Intermediation is crucial to a modern economy, but it also creates a lot of principal-agent problems. Some of these are well modeled and studied, but some that, to my knowledge, are not are related to the ease with which some kinds of information can be conveyed relative to other kinds of information; where relevant information is predominantly quantifiable, at least some of the problems that are created and/or solved by intermediation are comparatively minor, whereas when relevant information is effectively tacit, it will often become a large friction in making things work.
To be more concrete, there is a recent story about Ben Bernanke's being unable to refinance his mortgage, and
the LA Times says he probably could if went to a lender who meant to keep the loan, as opposed to a lender who wanted to pass it along to other investors in a security. If you're trying to make a lot of loans on a small capital base, you have to keep selling off old loans in order to get the money to lend to new borrowers, but the people buying the loans may not fully trust your underwriting; on the other hand, the purpose of the intermediation is that the people with the money don't have to go to all of the expense associated with doing a full underwriting themselves. What's left is to look at a set of easily communicated information about the loan, preferably something that can be turned into a small set of meaningful statistics about a pool of loans. This means that, even more than in a market where all underwriters were holding their loans until maturity, your ability to get a loan will depend on the information that can be easily gathered and communicated, and less on qualitative and less concrete information.
In an economy in which some agents are good at doing underwriting and other agents have capital to invest, it seems like a good equilibrium would be one in which the underwriters can develop and maintain a reputation such that "This security was underwritten by Jens Corp, which gives it a rating of BB+" or some such; the rating provided by the underwriter incorporates the unquantifiable information and makes it (in some sense) quantitative.* Note here that I'm asking the issuing agent itself to provide a rating; if an outside credit agency is to provide a rating accounting for all of the information that was put into underwriting the loans, that agency would have to either do all of the underwriting work over again, rely on the issuer's reputation in the same way I'm proposing investors could, or rely again on quantitative metrics. Ten years ago credit agencies had chosen the last of these three options, and issuers gradually figured out to sell off loans with bad qualitative characteristics and good metrics that fit the credit agencies' bills. This ultimately is the bias I'm trying to avoid.
There might be some value to having a rating agency that knows the reputation of a number of small shops and can, in some manner, pass that along to investors, but that, too, will depend on an equilibrium in which the issuing financial company is issuing a credible indicator of the quality of the loans. Even if a financial company could get to that equilibrium, somehow developing this reputation through a history of responsible issuing and pronouncements, maintaining the reputation may depend on outside observers' believing that the company's management and culture and future interests promote its maintaining that reputation, i.e. that the company and its agents will at every stage find it less valuable to sell a set of bad loans for a high price than to maintain its ability in the future to sell a set of good but hard-to-verify loans for a high price; this requires that a disciplined underwriter would expect to maintain a certain amount of business by being able to find a sufficient stream of people who are hard-to-identify good credit risks. I like to think this could happen, but I'm not sure it's the case.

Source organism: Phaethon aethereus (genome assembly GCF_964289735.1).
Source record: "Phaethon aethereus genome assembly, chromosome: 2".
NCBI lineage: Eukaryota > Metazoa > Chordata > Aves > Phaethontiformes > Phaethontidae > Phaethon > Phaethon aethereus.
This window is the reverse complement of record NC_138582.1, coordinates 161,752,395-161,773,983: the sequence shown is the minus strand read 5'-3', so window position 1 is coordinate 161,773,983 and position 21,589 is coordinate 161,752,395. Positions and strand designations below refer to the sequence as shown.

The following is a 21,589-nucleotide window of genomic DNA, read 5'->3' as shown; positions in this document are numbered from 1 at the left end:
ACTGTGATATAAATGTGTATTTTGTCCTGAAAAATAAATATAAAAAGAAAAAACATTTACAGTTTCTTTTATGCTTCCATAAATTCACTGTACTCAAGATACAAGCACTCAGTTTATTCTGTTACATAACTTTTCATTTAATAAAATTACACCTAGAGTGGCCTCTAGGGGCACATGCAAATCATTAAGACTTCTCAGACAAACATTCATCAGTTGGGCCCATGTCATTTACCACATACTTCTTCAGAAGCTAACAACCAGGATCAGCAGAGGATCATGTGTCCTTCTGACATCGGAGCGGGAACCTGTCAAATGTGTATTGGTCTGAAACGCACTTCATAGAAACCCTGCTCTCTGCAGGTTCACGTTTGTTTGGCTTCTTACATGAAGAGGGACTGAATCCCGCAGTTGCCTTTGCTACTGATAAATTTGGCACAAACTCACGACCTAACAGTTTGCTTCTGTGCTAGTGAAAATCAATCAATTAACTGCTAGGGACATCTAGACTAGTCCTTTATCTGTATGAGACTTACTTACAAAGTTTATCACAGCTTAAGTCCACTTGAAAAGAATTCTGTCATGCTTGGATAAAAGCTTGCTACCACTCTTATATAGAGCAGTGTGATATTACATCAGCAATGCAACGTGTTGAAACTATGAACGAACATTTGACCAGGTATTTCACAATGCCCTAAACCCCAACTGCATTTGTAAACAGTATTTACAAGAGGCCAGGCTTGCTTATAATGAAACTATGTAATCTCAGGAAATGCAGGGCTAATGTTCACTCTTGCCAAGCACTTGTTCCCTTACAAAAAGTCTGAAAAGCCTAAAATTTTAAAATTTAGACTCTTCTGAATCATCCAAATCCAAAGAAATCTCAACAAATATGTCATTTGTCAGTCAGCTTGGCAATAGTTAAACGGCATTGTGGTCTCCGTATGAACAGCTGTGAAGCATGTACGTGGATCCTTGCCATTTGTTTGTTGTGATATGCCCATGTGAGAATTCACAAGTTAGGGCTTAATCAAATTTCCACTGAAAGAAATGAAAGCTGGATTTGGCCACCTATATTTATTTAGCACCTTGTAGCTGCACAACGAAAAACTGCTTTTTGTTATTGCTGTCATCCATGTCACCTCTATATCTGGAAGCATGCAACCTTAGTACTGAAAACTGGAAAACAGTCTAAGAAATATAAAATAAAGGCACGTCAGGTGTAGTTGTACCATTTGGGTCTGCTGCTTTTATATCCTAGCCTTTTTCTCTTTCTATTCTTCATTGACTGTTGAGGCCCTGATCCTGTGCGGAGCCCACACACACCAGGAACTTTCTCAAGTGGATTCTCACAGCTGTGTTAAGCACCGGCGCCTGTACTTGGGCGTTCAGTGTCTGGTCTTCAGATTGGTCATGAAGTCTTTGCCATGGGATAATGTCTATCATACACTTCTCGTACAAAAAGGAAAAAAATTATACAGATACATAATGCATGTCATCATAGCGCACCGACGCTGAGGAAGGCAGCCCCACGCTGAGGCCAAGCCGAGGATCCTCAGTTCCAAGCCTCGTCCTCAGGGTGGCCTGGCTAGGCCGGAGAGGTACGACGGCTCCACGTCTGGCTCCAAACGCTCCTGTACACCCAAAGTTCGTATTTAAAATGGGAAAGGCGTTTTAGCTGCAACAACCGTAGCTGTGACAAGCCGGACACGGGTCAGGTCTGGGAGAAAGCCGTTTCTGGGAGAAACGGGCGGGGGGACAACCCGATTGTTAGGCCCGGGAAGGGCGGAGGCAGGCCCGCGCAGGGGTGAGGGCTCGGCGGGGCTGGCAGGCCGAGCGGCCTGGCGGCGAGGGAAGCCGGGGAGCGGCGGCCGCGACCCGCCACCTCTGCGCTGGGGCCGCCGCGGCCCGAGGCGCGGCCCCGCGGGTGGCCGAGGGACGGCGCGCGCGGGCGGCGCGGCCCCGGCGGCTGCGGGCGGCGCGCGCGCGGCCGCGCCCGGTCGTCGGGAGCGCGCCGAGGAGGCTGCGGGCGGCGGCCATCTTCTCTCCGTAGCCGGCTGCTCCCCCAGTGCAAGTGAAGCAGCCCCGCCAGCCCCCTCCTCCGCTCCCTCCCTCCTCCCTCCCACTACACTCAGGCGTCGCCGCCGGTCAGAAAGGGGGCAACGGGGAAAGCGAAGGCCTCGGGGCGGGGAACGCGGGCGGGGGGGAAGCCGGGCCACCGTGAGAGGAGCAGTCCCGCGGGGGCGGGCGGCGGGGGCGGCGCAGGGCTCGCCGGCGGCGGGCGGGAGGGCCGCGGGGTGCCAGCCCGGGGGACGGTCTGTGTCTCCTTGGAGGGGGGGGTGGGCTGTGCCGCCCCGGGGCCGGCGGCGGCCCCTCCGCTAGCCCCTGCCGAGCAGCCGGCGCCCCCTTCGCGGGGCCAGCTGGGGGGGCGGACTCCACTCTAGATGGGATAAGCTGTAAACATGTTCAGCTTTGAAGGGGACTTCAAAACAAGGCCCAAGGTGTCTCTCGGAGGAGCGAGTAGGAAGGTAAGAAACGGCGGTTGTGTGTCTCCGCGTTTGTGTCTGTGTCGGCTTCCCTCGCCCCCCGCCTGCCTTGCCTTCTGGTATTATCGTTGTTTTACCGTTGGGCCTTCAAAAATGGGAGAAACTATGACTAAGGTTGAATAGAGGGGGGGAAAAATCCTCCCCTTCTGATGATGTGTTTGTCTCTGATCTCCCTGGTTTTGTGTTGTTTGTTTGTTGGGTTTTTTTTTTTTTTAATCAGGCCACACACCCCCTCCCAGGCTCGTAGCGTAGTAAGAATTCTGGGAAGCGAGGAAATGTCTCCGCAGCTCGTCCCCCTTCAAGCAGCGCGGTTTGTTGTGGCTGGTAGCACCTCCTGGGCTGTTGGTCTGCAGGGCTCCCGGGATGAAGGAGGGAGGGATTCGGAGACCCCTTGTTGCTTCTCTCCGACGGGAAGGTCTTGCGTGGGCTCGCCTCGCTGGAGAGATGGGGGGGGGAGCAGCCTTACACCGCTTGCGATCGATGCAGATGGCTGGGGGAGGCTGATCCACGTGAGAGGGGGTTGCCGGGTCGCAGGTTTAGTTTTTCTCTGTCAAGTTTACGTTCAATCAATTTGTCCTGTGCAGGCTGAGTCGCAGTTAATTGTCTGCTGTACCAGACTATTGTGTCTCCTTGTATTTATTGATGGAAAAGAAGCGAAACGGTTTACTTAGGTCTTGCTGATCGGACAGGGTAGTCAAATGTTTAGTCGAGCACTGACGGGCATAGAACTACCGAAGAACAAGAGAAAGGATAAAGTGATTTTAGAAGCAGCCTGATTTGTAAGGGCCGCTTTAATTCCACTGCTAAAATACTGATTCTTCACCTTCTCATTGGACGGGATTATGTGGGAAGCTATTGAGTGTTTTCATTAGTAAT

* It may well be that the most plausible world in which this could come about would be one in which the information conveyed would be effectively multi-dimensional; rather than just "these loans have approximately this likelihood of default", you might convey "the loans have approximately this likelihood of default under each of the following macroeconomic scenarios:", etc. In an age of computers, it might even be acceptable to have something that seems, to humans, fairly complex, as long as it can be readily processed by computers in the right ways; it is worth noting, though, that higher complexity may make it harder to verify, even after the fact, which might hurt reputation building. If I sell off 100 loans and say that each has a 5% chance of default, and maybe 3–7 of them default, that seems about right, and I manage to do it several more times, and it can be noted that my assertions seem to be borne out by experience, but if I say 10 of them are in this bucket, and another 10 are in a different bucket, and so on, then, while overall levels of default can still be verified, it becomes harder to verify that each separate bucket is right, and I think that the opportunity to lie about one tenth of my portfolio, while still (perhaps?) keeping my reputation fairly intact on certain kinds of loans, give me more incentives to attempt to liquidate parts of my reputation and make it more likely for an equilibrium to collapse. The extent to which this is a concern is going to come down to how credible "I guess I'm just not good at underwriting X kind of loan anymore, but we're still doing great at everything else!" is, and how many times I can do it before nobody takes me seriously anymore.